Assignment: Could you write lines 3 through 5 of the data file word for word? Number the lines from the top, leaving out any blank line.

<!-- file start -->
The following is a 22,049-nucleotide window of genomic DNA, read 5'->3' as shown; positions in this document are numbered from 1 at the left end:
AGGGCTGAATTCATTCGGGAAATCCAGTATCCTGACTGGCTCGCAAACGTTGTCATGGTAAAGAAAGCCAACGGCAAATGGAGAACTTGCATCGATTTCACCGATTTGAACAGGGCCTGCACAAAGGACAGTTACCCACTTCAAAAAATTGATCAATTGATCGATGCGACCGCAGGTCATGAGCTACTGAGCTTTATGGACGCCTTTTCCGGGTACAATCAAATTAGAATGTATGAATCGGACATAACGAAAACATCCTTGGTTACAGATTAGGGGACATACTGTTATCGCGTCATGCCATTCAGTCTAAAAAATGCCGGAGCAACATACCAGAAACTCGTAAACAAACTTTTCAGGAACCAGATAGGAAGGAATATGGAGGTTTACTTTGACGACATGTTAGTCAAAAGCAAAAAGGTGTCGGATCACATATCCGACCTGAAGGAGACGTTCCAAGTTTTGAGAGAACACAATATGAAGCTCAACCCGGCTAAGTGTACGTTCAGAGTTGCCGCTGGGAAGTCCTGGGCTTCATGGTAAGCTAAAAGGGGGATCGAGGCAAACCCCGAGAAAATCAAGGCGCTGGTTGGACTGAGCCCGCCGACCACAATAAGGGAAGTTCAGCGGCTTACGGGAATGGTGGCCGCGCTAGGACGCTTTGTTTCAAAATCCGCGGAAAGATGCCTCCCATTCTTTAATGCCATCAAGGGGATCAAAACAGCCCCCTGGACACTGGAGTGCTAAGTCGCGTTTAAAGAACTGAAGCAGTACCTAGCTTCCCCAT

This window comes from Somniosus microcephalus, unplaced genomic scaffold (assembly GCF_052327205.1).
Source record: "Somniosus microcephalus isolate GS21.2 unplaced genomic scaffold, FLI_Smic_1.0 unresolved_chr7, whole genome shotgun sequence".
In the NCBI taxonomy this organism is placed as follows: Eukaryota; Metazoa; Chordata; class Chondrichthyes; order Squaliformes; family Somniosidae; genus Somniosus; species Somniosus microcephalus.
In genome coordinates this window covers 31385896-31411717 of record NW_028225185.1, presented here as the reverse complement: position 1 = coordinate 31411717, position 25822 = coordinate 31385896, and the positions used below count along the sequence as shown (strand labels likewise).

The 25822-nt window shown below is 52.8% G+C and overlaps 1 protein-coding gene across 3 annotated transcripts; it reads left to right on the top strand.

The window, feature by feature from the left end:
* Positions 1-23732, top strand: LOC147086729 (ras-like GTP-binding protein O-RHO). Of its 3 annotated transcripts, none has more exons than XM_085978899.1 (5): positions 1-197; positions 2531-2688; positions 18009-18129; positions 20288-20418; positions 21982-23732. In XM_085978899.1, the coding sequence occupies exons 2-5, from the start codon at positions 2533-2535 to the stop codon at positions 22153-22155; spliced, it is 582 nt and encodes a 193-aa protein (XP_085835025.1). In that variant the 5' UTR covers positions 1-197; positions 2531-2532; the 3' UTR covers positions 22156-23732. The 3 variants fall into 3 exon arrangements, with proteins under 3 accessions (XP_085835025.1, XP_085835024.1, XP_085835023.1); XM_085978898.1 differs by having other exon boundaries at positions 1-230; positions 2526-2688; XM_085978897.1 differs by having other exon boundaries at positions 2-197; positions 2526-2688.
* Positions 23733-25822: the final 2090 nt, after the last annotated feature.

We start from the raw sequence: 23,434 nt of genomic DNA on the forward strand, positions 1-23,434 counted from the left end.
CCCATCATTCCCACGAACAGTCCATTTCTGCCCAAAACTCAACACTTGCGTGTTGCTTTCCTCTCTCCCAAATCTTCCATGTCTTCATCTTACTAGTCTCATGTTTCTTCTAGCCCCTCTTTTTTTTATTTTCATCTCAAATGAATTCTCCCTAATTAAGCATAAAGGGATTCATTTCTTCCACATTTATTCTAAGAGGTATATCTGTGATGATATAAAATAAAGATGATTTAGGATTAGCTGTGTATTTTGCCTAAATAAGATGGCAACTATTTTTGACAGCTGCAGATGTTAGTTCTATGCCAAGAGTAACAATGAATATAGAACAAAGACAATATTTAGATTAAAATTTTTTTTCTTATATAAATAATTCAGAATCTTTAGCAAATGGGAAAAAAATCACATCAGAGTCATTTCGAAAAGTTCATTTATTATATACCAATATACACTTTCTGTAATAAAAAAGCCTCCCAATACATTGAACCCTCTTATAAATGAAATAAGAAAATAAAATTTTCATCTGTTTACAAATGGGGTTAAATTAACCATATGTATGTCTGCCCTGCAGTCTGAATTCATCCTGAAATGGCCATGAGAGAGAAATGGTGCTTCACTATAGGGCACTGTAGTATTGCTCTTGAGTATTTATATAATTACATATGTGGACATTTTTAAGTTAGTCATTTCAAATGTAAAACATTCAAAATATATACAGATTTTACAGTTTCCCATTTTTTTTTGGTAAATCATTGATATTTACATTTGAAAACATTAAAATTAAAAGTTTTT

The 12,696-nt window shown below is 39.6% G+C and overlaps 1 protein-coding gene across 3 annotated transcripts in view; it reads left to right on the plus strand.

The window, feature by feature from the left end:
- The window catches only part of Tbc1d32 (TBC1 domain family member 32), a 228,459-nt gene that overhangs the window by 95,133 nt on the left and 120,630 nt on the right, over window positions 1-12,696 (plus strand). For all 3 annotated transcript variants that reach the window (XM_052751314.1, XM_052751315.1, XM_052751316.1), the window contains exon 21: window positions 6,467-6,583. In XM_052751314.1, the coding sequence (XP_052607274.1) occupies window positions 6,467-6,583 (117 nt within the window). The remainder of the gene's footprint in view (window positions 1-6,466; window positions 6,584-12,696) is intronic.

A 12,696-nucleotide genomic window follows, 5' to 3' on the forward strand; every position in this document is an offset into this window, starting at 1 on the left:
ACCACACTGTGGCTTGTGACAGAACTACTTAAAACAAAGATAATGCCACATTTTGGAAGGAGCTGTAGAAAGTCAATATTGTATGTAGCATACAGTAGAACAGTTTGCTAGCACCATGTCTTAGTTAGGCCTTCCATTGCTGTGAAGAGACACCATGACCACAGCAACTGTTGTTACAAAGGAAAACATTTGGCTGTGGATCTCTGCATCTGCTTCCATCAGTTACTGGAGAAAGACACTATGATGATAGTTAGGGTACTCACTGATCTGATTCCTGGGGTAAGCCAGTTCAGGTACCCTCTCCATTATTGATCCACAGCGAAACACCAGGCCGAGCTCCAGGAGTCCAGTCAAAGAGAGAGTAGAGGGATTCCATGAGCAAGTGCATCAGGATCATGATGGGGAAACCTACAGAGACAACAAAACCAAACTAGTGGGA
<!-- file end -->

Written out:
This window comes from Somniosus microcephalus, unplaced genomic scaffold (assembly GCF_052327205.1).
Source record: "Somniosus microcephalus isolate GS21.2 unplaced genomic scaffold, FLI_Smic_1.0 unresolved_chr7, whole genome shotgun sequence".
In the NCBI taxonomy this organism is placed as follows: Eukaryota; Metazoa; Chordata; class Chondrichthyes; order Squaliformes; family Somniosidae; genus Somniosus; species Somniosus microcephalus.